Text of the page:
As I mentioned in my previous post, I have been speaking with a lot of Syrian refugees, and the process is becoming more familiar and fine-tuned with each day. I meet a family, I tell them about the school I want to open in their town, and I explain that in order to raise money for the school I am shooting a documentary about their situation. Most people I have encountered are at least somewhat receptive, some are not. All are initially afraid and hesitant to be filmed. They fear reprisal from the Syrian government, even though I don’t ask them about their views of the government or whether they are pro-regime or pro-revolution. I have witnessed the tight grasp the regime still holds on its citizens, even when these citizens find themselves in small, out-of-the-way places in a different country. And it saddens me to think that in addition to already struggling to feed their families and keep a roof over their heads, these people are also dealing with this constant fear that their government might send soldiers to kill them for betraying the regime. Needless to say, I often see fright and apprehension in their eyes when I mention my desire to film them.
However, after talking through their concerns, their eyes start to change as they digest what I’ve just told them. I am going to open a school in their town. Their children, many of whom haven’t attended a single class for the past two years, will have a place again to go to learn. I watch as the concern melts away, and the flame of fear in their eyes is extinguished, replaced by a much brighter flame, one of hope. I see this bright new flame and it instantly triggers two opposing feelings within me, first a fleeting joy, because I’ve made them happy, but then a lingering fear. I’m afraid because the gravity of what I have told these people sets in, and at some point I realize that I am the originator of this new hope. I brought it into existence, and because I did so, I will also be responsible for its destruction if I fail to follow through on my promise to open a school for these children. This thought weighs on me constantly.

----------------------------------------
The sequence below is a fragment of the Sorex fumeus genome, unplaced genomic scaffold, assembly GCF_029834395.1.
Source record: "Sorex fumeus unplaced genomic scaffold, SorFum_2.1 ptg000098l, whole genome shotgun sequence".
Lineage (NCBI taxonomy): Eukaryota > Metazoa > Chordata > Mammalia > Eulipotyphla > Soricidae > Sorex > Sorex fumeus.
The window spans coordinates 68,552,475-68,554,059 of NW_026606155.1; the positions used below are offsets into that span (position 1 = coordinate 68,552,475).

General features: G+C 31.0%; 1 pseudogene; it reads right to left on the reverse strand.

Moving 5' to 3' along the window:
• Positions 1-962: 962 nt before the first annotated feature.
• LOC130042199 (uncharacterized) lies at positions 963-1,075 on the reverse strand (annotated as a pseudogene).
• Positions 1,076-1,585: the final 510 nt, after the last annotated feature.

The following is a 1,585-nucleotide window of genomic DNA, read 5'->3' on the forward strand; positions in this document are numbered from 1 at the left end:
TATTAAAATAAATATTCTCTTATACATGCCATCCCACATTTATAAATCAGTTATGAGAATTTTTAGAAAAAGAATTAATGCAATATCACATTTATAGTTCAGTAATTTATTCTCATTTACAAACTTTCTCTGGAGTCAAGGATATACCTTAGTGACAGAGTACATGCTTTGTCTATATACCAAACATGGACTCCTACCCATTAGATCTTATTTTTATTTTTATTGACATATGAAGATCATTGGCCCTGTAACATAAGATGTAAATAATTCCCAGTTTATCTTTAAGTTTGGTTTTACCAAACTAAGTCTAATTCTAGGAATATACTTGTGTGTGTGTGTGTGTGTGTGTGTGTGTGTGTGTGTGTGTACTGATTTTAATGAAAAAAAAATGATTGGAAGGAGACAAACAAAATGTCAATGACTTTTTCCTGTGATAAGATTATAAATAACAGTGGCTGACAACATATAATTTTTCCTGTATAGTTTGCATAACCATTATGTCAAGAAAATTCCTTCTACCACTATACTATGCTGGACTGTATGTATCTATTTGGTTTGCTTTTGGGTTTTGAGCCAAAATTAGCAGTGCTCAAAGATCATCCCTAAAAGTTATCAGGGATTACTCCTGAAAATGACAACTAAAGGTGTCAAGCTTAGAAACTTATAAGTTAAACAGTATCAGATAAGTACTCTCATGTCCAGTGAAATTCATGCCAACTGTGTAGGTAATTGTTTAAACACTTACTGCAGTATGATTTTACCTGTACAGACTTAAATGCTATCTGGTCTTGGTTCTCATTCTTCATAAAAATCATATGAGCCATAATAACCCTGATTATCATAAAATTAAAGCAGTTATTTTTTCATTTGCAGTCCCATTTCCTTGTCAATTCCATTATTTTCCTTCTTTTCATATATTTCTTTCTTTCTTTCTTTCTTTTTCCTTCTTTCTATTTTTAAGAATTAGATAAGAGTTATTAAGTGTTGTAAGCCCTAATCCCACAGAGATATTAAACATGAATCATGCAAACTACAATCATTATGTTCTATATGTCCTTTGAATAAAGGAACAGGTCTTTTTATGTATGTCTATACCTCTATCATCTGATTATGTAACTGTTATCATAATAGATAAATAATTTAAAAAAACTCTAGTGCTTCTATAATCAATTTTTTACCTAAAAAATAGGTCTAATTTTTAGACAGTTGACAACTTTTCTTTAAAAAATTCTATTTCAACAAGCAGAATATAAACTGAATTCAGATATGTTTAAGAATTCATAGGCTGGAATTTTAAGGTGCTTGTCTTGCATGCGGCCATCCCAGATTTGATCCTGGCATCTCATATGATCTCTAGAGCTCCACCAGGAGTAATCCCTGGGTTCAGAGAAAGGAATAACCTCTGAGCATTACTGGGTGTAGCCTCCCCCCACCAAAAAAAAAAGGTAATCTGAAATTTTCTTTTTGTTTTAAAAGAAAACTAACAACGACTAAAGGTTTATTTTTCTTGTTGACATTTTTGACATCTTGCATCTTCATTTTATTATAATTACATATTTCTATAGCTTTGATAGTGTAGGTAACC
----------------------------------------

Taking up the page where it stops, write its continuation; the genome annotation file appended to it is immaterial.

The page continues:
Will I be able to find enough money to open my planned school? I don’t know. What I am certain of, however, is that this flame of hope is a powerful thing. Even now, as I sit and look into the eyes of these children, I realize that their hope ultimately and completely consumes my fears.